Maybe his taste is just "beyond."
3) Your husband's taste really is that out-of-touch... and sometimes that is cutting-edge after all. I'll never forget my husband campaigning to name our first baby Janice.  I'll never forget my relief when that ultrasound revealed that Janice would not, after all, remain a candidate for his name. But, you know what? I bet that Janice sees a comeback in the near future. I'm seeing other names that I've previously stereotyped as "office lady" names--Wanda, Maxine, Betty, Marian--popping up in certain pockets of the US. So if your husband suggests something that isn't even on your radar, it's a good idea to try to consider it. And when you're asking your family members what they think, remember the Principle of Inverse Proportion.

4) Even John, Mary, Aiden, and Madison will have to spell their names for somebody someday. It's a noble goal, this, "We really want a name that nobody will have trouble spelling or pronouncing, because this will be our child's name for the rest of her life!" I get it! That's a great reason to skip over Chrysanthemum or Aeschylus. But take it from a plain old Laura (everybody knows how to spell Laura, right? Wrong): your child will have his or her name misspelled, mispronounced, or misunderstood by some receptionist or telemarketer somewhere. Don't limit your options--or eliminate some of your favorite contenders--because you're afraid that the general public won't know what to do with the silent 's' in Isla or with the vowels in Seamus. If you love it, use it, and let the world learn something new about phonetics!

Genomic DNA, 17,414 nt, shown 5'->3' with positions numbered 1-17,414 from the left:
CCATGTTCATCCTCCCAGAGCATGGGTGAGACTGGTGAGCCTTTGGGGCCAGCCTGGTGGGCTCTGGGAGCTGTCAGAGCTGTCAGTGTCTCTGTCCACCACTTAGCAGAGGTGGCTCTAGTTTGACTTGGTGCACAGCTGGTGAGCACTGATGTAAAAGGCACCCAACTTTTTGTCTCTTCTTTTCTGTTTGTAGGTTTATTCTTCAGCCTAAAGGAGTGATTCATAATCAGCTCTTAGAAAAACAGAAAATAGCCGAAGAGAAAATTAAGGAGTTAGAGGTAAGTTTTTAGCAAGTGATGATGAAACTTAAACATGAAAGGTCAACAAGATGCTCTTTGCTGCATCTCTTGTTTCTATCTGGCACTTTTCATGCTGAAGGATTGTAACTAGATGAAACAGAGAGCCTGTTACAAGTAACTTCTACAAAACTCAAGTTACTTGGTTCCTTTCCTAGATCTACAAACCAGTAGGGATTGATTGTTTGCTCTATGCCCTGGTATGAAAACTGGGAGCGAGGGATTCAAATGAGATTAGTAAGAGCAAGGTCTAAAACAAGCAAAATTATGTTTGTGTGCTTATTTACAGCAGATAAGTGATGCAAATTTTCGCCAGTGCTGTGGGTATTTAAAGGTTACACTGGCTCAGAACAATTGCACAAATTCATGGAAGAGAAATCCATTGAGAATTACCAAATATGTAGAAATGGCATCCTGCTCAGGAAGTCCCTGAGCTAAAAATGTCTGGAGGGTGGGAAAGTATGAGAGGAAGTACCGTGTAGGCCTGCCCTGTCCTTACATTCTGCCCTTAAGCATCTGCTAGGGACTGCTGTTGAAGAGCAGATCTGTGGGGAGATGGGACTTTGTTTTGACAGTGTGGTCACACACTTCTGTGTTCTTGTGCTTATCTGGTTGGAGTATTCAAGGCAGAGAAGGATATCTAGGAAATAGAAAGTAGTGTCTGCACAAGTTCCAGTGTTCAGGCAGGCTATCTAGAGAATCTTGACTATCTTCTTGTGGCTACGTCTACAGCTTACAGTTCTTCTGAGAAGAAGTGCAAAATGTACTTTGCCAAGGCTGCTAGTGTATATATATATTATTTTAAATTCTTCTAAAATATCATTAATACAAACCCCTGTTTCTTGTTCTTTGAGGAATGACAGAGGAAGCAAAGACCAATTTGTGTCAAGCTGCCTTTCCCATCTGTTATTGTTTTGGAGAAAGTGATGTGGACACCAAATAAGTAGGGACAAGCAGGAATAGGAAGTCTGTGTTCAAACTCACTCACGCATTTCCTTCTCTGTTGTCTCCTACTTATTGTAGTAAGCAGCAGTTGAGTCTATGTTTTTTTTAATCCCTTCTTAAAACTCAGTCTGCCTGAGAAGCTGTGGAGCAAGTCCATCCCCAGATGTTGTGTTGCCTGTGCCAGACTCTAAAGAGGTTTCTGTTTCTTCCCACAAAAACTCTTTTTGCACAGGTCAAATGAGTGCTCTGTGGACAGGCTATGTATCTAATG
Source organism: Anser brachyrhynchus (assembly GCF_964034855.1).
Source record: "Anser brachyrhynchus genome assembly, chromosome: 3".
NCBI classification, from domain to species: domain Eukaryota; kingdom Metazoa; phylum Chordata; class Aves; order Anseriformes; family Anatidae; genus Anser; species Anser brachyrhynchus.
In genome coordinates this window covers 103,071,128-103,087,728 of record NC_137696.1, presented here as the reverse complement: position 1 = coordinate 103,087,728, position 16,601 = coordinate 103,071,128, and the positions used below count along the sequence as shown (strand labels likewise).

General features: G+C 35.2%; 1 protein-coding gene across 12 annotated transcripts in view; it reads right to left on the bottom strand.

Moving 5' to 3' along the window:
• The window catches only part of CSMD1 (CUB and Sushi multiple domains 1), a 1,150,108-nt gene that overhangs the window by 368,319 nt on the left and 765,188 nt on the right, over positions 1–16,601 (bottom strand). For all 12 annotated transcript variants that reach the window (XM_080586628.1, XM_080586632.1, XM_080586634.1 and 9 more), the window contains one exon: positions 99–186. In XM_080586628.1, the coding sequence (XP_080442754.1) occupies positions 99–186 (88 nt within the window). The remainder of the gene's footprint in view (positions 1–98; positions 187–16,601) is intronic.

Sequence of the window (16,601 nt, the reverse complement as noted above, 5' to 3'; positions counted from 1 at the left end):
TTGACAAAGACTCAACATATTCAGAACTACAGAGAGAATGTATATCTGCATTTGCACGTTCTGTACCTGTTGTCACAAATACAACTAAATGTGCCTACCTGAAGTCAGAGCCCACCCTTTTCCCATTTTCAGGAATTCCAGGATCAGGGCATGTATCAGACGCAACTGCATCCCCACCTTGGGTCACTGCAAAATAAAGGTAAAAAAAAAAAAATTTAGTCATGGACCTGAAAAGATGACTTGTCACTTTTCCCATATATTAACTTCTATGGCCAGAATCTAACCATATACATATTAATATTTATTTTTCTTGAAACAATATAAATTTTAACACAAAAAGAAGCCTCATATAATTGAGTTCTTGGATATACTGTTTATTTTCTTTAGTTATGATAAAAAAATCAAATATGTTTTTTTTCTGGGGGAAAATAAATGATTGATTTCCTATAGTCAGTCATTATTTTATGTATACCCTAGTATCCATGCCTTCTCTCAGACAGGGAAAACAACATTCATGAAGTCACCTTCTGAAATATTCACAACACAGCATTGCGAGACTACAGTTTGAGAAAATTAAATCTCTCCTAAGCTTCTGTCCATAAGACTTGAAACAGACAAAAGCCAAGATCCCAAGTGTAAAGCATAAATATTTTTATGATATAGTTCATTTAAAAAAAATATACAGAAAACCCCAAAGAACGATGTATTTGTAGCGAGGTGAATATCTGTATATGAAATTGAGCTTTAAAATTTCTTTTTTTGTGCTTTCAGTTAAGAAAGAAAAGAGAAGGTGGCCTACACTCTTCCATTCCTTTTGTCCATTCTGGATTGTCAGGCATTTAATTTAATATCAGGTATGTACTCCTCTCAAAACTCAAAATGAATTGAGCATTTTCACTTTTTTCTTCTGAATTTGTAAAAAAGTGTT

5) Your child may go through a period where he dislikes his name. I remember asking my mom what all the names she considered for me were--and every single one of them sounded more glamorous and lovely to my eight-year old ears than the name I had to write at the top of every paper that crossed my desk at school. I wanted to be Elizabeth, Rhiannon, Mary Margaret... anything but Laura Lynn. I think I hurt her feelings, even though what I was trying to do was compliment her taste. My three-year old sometimes tells me he doesn't want his name to be Dominic any more, because he wants it to be Power Ranger. Can you imagine? 

You know you watched it when you were pregnant.
If you're remembering all of the emotional and mental investment that went into choosing the perfect name for your new bundle--the love and care, the hours and the lists, enduring the spousal negotiations and the raised eyebrows from your loved ones as you whittled down your lists so that you could impart the one thing that would endure once the nursery walls were painted over and the cloth diaper stash was sold off, once the gown was donned and the cap was tossed and the small baby who was growing inside of you and kicking you in the ribs during M'Lynn's speech at the end of Steel Magnolias is suddenly a tall, bearded man driving away in a luggage-loaded two-door, headed for wherever his dreams and his limited savings account may take him--if you're remembering all that (and you're a mom, so you probably are), it will sting when, at some point along the way, your child expresses a desire to change his name. Don't worry.

You can call your child Power Ranger or Pinkie Pie for a while. No matter what you call that baby, she will always call you "Mama." That's the reward you get for all the hard work you'll do. Choosing the perfect name is only the first assignment.